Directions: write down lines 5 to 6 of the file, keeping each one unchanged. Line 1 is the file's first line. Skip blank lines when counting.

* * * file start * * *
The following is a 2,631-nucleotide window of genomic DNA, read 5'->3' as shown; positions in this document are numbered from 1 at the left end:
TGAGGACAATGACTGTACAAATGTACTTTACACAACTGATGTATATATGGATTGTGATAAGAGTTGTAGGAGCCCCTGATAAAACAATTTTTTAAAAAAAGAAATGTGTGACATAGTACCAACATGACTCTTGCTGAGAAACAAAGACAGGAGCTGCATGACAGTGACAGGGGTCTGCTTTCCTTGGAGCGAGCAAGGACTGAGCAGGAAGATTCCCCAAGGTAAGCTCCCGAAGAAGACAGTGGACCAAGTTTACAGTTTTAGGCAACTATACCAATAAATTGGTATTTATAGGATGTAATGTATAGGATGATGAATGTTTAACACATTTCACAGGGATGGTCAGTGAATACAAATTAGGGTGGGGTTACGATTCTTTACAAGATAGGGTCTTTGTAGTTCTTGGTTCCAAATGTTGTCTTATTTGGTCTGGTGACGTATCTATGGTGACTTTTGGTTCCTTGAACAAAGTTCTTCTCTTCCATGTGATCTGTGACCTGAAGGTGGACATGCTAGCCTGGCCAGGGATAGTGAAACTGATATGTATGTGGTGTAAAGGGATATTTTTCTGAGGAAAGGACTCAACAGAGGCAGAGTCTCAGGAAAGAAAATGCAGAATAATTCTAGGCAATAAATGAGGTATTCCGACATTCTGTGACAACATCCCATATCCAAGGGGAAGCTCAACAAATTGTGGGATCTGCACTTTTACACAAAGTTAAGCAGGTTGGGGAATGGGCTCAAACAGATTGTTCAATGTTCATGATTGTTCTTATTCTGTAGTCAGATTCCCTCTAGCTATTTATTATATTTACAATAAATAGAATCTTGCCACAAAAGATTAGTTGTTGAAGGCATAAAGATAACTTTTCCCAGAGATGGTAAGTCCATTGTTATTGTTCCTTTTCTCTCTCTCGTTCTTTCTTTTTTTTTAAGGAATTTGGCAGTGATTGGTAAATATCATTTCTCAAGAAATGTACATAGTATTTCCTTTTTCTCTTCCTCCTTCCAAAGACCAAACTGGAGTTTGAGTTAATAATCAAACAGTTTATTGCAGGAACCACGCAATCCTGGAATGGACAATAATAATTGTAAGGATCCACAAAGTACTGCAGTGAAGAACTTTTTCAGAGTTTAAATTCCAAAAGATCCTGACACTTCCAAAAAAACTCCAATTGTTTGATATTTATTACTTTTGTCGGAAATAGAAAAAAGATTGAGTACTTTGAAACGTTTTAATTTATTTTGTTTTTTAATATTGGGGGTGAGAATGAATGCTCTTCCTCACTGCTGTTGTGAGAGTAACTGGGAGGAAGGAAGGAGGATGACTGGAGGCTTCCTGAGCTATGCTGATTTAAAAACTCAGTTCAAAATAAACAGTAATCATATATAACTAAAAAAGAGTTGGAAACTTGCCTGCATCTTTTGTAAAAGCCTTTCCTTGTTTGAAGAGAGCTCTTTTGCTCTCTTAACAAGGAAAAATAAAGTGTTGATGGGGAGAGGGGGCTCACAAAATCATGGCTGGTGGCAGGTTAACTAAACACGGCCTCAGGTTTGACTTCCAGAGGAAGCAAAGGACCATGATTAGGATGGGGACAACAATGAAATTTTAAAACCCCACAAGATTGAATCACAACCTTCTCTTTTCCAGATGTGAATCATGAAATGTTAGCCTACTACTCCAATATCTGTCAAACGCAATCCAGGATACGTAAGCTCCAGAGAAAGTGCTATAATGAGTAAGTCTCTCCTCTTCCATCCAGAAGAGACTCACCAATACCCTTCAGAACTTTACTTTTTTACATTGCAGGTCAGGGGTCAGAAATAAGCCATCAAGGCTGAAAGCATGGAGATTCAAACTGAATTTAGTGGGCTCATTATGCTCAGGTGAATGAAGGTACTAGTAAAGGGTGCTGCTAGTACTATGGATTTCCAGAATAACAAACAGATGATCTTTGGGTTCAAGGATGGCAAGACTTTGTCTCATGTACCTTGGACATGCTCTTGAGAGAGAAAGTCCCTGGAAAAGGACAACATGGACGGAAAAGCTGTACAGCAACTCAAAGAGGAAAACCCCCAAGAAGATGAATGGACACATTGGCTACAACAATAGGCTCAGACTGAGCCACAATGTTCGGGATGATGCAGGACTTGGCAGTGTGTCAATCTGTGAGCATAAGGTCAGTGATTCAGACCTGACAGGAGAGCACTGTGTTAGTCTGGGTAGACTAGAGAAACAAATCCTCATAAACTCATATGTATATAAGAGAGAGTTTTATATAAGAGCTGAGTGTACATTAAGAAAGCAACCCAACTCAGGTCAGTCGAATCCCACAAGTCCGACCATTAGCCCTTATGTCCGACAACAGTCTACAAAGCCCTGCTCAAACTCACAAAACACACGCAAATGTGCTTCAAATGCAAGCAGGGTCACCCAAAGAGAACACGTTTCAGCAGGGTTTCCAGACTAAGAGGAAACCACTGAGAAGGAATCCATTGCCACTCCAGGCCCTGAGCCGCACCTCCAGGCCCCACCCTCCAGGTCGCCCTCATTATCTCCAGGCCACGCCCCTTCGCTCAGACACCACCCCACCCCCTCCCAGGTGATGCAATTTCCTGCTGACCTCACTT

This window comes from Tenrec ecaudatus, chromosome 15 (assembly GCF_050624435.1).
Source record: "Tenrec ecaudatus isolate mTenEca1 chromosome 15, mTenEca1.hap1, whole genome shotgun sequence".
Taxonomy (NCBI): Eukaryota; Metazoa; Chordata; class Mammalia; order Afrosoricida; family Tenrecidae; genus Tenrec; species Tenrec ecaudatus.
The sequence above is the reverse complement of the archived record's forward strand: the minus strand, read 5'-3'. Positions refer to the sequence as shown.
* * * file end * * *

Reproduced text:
Taxonomy (NCBI): Eukaryota; Metazoa; Chordata; class Mammalia; order Afrosoricida; family Tenrecidae; genus Tenrec; species Tenrec ecaudatus.
The sequence above is the reverse complement of the archived record's forward strand: the minus strand, read 5'-3'. Positions refer to the sequence as shown.